From there on, her story became ever more opaque. Investigators claim she married Ammar al-Baluchi — nephew of 9/11 mastermind Khalid Sheikh Mohammed — on her return to Karachi. Then, at the end of March 2003 — 30 days after Khalid Sheikh Mohammed’s arrest in Karachi — she simply disappeared. There are claims she was held by Pakistan’s Inter-Services Intelligence; others suggest she hid out with Mohammed’s family, helped by the Jaish-e-Mohammad.

Graphic: Soham Sen | ThePrint
Graphic: Soham Sen | ThePrint

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An opaque story

Little of what happened next has become clear, but in 2008, the journalist-turned-activist Yvonne Ridley took up Siddiqui’s cause, after reading the passage about a mystery woman prisoner in Begg’s book. From the testimonies of other Bagram prisoners, Ridley received multiple accounts of a ghostly woman who kept other prisoners awake “with her haunting sobs and piercing screams”. In 2005, Ridley learned, upset prisoners had even staged a hunger strike in support of the woman.

The version offered by prosecutors, though, was very different. Five years after she disappeared, the FBI said, Siddiqui appeared in Ghazni, where she was arrested by Afghan police. In the course of her interrogation, the FBI alleged, Siddiqui snatched an automatic rifle a soldier had kept by her feet, and sought to kill him; she was seriously injured in the return of fire.

In 2010 — after a trial delayed, among other reasons, because of multiple assessments of her mental health — Siddiqui was sentenced to 86 years for attempting to murder United States officers. The allegations of her links to Al-Qaeda and terrorism were never prosecuted.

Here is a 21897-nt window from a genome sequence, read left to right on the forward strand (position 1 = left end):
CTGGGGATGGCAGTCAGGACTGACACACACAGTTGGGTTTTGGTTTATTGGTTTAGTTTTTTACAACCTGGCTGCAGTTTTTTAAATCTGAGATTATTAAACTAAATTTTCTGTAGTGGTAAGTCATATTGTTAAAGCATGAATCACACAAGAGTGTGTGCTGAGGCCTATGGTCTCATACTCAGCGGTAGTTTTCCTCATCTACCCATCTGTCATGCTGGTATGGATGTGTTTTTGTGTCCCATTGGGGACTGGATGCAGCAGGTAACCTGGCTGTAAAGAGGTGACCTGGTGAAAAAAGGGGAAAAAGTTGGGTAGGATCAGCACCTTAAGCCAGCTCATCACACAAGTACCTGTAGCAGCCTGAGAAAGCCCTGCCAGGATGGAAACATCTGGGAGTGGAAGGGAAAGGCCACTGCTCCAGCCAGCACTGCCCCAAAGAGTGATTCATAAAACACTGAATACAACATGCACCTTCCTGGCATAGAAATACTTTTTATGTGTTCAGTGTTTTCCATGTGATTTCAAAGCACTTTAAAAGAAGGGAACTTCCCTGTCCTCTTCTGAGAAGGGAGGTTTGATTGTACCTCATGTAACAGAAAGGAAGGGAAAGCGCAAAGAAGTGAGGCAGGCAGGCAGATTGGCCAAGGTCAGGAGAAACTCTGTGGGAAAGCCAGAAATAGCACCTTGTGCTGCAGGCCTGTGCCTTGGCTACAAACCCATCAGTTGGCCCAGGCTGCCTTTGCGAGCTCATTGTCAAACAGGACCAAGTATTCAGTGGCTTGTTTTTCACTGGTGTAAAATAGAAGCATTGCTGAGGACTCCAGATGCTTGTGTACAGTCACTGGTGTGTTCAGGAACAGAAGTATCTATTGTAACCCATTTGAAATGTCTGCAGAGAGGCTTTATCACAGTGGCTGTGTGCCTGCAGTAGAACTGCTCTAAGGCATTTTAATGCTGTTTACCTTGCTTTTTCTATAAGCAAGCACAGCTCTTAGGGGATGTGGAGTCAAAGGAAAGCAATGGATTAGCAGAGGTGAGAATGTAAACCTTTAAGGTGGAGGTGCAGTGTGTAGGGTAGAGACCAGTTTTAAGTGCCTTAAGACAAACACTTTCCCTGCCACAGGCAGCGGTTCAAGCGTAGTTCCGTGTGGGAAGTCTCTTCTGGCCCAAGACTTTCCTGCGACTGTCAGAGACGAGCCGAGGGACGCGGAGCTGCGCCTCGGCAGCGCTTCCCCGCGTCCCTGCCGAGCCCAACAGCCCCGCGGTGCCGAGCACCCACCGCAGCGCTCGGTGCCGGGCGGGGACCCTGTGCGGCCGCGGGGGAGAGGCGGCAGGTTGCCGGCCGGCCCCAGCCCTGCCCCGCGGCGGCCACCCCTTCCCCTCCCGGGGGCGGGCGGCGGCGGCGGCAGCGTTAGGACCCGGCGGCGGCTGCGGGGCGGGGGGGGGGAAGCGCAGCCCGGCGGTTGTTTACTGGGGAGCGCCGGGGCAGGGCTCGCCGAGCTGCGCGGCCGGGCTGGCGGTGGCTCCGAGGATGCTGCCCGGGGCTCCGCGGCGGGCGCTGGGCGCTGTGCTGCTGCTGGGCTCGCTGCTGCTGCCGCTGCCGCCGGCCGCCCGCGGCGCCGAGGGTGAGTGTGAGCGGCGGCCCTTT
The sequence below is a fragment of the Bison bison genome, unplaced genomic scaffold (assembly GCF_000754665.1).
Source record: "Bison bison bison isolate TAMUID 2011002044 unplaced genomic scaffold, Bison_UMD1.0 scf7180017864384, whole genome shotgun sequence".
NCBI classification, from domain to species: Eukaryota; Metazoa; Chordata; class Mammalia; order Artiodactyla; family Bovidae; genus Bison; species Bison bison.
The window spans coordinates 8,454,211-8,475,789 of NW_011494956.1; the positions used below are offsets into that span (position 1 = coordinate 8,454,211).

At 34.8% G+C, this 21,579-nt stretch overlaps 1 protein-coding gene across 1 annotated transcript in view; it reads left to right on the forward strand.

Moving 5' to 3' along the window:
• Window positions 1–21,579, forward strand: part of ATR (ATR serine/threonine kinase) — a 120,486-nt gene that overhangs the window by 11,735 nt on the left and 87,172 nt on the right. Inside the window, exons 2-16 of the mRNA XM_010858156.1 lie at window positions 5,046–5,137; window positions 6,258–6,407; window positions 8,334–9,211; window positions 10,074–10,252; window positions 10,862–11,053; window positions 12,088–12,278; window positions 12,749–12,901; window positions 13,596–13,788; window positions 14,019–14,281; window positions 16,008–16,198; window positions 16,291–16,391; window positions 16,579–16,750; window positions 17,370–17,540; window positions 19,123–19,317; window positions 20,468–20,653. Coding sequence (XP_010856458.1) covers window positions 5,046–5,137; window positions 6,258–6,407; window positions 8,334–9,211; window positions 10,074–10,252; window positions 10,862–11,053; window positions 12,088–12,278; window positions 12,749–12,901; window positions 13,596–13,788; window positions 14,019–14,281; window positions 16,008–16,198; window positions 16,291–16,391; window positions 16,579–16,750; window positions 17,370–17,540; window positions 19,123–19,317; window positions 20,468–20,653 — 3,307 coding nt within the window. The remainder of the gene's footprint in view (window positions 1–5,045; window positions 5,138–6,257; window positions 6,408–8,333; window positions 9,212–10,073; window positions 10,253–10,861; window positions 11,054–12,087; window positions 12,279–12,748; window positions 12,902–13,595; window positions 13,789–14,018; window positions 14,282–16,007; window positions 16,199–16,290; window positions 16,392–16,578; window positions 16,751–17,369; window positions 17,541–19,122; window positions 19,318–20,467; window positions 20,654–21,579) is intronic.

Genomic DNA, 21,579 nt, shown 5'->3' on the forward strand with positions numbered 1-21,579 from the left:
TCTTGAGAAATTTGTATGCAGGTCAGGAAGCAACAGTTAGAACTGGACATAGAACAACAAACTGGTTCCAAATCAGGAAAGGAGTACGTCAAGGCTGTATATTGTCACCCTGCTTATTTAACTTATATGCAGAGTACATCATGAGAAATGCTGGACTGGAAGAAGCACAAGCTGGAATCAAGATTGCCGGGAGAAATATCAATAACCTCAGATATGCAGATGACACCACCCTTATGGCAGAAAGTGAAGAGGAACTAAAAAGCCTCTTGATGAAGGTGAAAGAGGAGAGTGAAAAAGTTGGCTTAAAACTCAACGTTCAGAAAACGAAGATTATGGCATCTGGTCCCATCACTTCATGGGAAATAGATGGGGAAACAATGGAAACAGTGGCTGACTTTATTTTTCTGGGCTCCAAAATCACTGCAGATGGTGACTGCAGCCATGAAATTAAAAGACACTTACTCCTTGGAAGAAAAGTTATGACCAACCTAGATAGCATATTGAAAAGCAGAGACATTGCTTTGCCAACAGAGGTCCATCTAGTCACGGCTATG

Evidence of anti-Semitic beliefs, though, emerged from Siddiqui herself. On one occasion, she wrote to the court that Jews are “cruel, ungrateful, back-stabbing” people, and attempted to sack her legal counsel because of their religious backgrounds.

The making of a martyr

Islamists in Pakistan soon began to remake Siddique into a living martyr.  In September, 2010, as news of the guilty verdict broke, tens of thousands of protestors poured onto the streets of Lahore, Karachi, Islamabad, and Quetta. Leaders of the largest Islamist party, the Jamaat-e-Islami, held multiple rallies over the coming years. Television shows were dedicated to campaigning for her release, featuring her sister and children.

Siddiqui, the scholar Khanum Sheikh has argued, became a metaphor for representing “the Pakistani state as feminised in its relationship to the US, and as unable and unwilling to disrupt US encroachments upon Pakistani sovereignty and against the larger Muslim world”.

“There is a difference between a friend and a slave”, now-Prime Minister Imran Khan said in 2009, using the case to assail the government of Prime Minister Asif Ali Zardari.  “There are drone attacks being carried out”, he went on, “but our slave government will not take a stance against the US”.

In 2018, the Senate of Pakistan unanimously passed a resolution to take up the matter of Siddiqui’s freedom with the U.S., referring to her as “the Daughter of the Nation”

Later, in 2019, Imran Khan — by then Prime Minister — officially suggested that Siddiqui should be exchanged for Shakil Afridi, a Pakistani doctor accused of helping the United States confirm the identity of Osama bin Laden in advance of the raid in which he was killed.

The competitive mobilisation around the Siddiqui case has served only to undermine Khan’s legitimacy among Islamists, since the US proved uninterested in negotiating her release. In addition, the issue caused significant harm to US-Pakistan relations. The cause, however, was taken up with growing vigour by jihadist groups, who used it to argue that they, not Pakistan’s leadership, were genuine defenders of Islam.

(Edited by Rohan Manoj)


Also read: India must consolidate its gains in Kashmir. Jihadist groups eyeing expansion opportunity